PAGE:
1 Network Instruments White Paper SNMP Monitoring: One Critical Component to Network Management Although SNMP agents provide essential information for effective network monitoring and troubleshooting, SNMP alone does not provide all the information you need to stay on top of your network. For comprehensive analysis of many issues, a network analyzer with packet capture capabilities is required as well. This white paper describes how SNMP works, the advantages of SNMP monitoring, and how SNMP continues to remain a critical part of a complete network analysis solution.
2 Overview SNMP (Simple Network Management Protocol) is the common language of network monitoring it is integrated into most network infrastructure devices today, and many network management tools include the ability to pull and receive SNMP information. SNMP extends network visibility into network-attached devices by providing data collection services useful to any administrator. These devices include switches and routers as well as servers and printers. The following information is designed to give the reader a general understanding of what SNMP is, the benefits of SNMP, and the proper usage of SNMP as part of a complete network monitoring and management solution. What is SNMP? The Simple Network Management Protocol (SNMP) is a standard application layer protocol (defined by RFC 1157) that allows a management station (the software that collects SNMP information) to poll agents running on network devices for specific pieces of information. What the agents report is dependent on the device. For example, if the agent is running on a server, it might report the server s processor utilization and memory usage. If the agent is running on a router, it could report statistics such as interface utilization, priority queue levels, congestion notifications, environmental factors (i.e. fans are running, heat is acceptable), and interface status. All SNMP-compliant devices include a specific text file called a Management Information Base (MIB). A MIB is a collection of hierarchically organized information that defines what specific data can be collected from that particular device. SNMP is the protocol used to access the information on the device the MIB describes. MIB compilers convert these text-based MIB modules into a format usable by SNMP management stations. With this information, the SNMP management station queries the device using different commands to obtain device-specific information. There are three principal commands that an SNMP management station uses to obtain information from an SNMP agent: 1. The get command collects statistics on SNMP devices. 2. The set command changes the values of variables stored within the device. 3. The trap command reports on unusual events that occur on the SNMP device. The SNMP management console reviews and analyzes the different variables maintained by that device to report on device uptime, bandwidth utilization, and other network details. Why use SNMP? SNMP delivers management information in a common, non-proprietary manner, making it easy for an administrator to manage devices from different vendors using the same tools and interface. Its power is in the fact that it is a standard: one SNMP-compliant management station can communicate with agents from multiple vendors, and do so simultaneously. Illustration 1 shows a sample SNMP management station screen displaying key network statistics. Another advantage of SNMP is in the type of data that can be acquired. For example, when using a protocol analyzer to monitor network traffic from a switch's SPAN or mirror port, physical layer errors are invisible. This is because switches do not forward error packets to either the original destination port or to the analysis port. However, the switch maintains a count of the discarded error frames and this counter can be retrieved via an SNMP query. 1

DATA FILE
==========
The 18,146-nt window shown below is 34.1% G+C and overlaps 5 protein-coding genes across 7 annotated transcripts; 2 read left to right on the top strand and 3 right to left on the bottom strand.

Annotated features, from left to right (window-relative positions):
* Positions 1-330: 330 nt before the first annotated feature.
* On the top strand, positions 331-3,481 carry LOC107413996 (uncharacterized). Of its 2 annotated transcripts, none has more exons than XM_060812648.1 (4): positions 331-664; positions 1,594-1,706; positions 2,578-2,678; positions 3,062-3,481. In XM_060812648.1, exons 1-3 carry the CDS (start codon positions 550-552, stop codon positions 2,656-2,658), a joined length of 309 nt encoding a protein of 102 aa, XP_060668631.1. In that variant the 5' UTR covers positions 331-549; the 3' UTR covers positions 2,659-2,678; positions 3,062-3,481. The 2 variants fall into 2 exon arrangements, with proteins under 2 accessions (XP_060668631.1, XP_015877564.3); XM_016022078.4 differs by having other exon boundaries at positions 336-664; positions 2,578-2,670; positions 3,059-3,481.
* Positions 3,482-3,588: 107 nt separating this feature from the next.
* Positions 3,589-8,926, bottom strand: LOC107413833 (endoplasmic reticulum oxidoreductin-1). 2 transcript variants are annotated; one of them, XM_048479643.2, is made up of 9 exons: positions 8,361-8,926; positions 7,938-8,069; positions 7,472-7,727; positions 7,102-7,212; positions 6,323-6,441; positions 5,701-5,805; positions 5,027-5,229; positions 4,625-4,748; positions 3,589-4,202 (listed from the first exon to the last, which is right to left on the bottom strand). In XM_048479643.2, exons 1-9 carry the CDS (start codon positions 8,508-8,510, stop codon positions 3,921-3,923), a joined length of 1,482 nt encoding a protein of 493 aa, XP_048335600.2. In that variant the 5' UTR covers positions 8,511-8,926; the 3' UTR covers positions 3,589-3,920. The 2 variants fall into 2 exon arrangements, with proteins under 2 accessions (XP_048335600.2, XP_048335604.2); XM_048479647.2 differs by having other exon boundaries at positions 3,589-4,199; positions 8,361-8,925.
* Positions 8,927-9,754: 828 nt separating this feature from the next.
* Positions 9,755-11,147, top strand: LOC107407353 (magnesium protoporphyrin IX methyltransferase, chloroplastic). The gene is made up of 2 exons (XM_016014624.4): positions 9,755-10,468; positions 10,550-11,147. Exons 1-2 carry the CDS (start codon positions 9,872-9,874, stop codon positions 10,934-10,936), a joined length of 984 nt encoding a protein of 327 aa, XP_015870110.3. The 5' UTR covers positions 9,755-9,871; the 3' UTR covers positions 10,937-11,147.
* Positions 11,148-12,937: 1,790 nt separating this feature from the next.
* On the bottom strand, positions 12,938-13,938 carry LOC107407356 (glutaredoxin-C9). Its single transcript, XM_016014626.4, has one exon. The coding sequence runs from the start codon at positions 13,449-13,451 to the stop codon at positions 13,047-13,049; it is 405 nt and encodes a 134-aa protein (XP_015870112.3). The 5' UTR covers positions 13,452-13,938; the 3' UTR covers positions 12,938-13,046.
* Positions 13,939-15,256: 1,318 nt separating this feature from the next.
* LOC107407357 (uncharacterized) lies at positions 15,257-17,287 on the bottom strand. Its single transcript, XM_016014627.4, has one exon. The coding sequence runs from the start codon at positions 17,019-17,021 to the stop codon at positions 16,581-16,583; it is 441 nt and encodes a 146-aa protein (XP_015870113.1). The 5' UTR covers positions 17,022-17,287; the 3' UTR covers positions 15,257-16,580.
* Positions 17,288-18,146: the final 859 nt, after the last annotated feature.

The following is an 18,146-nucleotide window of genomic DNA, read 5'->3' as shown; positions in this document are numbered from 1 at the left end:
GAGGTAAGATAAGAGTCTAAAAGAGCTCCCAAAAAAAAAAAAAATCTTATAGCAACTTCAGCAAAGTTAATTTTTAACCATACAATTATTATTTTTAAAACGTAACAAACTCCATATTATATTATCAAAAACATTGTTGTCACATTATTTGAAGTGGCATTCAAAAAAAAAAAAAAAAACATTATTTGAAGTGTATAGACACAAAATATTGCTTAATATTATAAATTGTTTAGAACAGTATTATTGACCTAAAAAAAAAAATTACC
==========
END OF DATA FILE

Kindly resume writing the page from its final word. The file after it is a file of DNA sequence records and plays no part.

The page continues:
3 Sample SNMP management station showing utilization on an SNMP device Where should you use SNMP? SNMP can be used in any environment where constant monitoring of key devices is required. Many SNMP management stations offer long-term reporting capabilities, allowing an administrator to watch network trends develop over time and to take appropriate action before problems can seriously affect users. Illustration 2 shows a sample report illustrating maximum, minimum and average router utilization. Triggered notifications are also available from many SNMP management stations. Notifications allow the administrator to receive an or page if certain user-defined thresholds have been exceeded, such as maximum port utilization. Sample SNMP Report showing Router Utilization Switch Port Router Utilization average utilization over time average utilization by time slice lowest and highest utilization for the given time slice on that port 2